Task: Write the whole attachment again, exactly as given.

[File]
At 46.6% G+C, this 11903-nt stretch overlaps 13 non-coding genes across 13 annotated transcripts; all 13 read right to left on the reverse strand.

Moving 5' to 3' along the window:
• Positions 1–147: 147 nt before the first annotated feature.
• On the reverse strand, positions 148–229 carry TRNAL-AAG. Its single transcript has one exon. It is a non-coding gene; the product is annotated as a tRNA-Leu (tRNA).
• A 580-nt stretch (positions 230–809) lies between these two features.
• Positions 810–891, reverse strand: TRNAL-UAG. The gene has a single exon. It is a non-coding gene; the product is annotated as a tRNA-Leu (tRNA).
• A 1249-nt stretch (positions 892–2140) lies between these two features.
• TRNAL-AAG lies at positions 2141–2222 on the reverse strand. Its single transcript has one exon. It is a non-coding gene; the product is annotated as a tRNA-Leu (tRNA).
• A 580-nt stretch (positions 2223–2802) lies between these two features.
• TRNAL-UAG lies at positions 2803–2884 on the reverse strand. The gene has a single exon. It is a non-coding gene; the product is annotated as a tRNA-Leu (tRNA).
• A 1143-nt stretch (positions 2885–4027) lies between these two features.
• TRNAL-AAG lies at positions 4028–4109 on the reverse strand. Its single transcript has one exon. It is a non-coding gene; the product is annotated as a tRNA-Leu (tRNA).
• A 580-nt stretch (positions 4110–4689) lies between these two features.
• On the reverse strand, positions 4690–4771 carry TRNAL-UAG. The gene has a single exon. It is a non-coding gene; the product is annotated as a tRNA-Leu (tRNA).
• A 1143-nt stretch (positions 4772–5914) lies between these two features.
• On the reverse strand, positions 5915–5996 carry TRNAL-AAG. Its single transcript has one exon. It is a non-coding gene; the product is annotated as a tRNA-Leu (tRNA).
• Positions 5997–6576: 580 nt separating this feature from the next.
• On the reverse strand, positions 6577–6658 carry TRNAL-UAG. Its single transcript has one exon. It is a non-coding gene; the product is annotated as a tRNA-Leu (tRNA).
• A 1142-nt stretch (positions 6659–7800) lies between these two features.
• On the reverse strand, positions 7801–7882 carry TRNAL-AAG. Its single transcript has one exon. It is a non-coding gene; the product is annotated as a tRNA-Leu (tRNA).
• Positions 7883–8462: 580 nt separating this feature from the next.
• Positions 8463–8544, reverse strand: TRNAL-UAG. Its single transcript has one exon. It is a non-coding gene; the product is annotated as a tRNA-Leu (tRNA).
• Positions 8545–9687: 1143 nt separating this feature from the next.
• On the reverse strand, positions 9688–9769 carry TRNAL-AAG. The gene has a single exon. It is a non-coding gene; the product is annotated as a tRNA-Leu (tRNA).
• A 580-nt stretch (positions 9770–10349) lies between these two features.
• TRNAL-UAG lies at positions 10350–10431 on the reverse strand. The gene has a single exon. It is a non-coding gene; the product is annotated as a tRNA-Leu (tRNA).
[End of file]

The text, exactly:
At 46.6% G+C, this 11903-nt stretch overlaps 13 non-coding genes across 13 annotated transcripts; all 13 read right to left on the reverse strand.

Moving 5' to 3' along the window:
• Positions 1–147: 147 nt before the first annotated feature.
• On the reverse strand, positions 148–229 carry TRNAL-AAG. Its single transcript has one exon. It is a non-coding gene; the product is annotated as a tRNA-Leu (tRNA).
• A 580-nt stretch (positions 230–809) lies between these two features.
• Positions 810–891, reverse strand: TRNAL-UAG. The gene has a single exon. It is a non-coding gene; the product is annotated as a tRNA-Leu (tRNA).
• A 1249-nt stretch (positions 892–2140) lies between these two features.
• TRNAL-AAG lies at positions 2141–2222 on the reverse strand. Its single transcript has one exon. It is a non-coding gene; the product is annotated as a tRNA-Leu (tRNA).
• A 580-nt stretch (positions 2223–2802) lies between these two features.
• TRNAL-UAG lies at positions 2803–2884 on the reverse strand. The gene has a single exon. It is a non-coding gene; the product is annotated as a tRNA-Leu (tRNA).
• A 1143-nt stretch (positions 2885–4027) lies between these two features.
• TRNAL-AAG lies at positions 4028–4109 on the reverse strand. Its single transcript has one exon. It is a non-coding gene; the product is annotated as a tRNA-Leu (tRNA).
• A 580-nt stretch (positions 4110–4689) lies between these two features.
• On the reverse strand, positions 4690–4771 carry TRNAL-UAG. The gene has a single exon. It is a non-coding gene; the product is annotated as a tRNA-Leu (tRNA).
• A 1143-nt stretch (positions 4772–5914) lies between these two features.
• On the reverse strand, positions 5915–5996 carry TRNAL-AAG. Its single transcript has one exon. It is a non-coding gene; the product is annotated as a tRNA-Leu (tRNA).
• Positions 5997–6576: 580 nt separating this feature from the next.
• On the reverse strand, positions 6577–6658 carry TRNAL-UAG. Its single transcript has one exon. It is a non-coding gene; the product is annotated as a tRNA-Leu (tRNA).
• A 1142-nt stretch (positions 6659–7800) lies between these two features.
• On the reverse strand, positions 7801–7882 carry TRNAL-AAG. Its single transcript has one exon. It is a non-coding gene; the product is annotated as a tRNA-Leu (tRNA).
• Positions 7883–8462: 580 nt separating this feature from the next.
• Positions 8463–8544, reverse strand: TRNAL-UAG. Its single transcript has one exon. It is a non-coding gene; the product is annotated as a tRNA-Leu (tRNA).
• Positions 8545–9687: 1143 nt separating this feature from the next.
• On the reverse strand, positions 9688–9769 carry TRNAL-AAG. The gene has a single exon. It is a non-coding gene; the product is annotated as a tRNA-Leu (tRNA).
• A 580-nt stretch (positions 9770–10349) lies between these two features.
• TRNAL-UAG lies at positions 10350–10431 on the reverse strand. The gene has a single exon. It is a non-coding gene; the product is annotated as a tRNA-Leu (tRNA).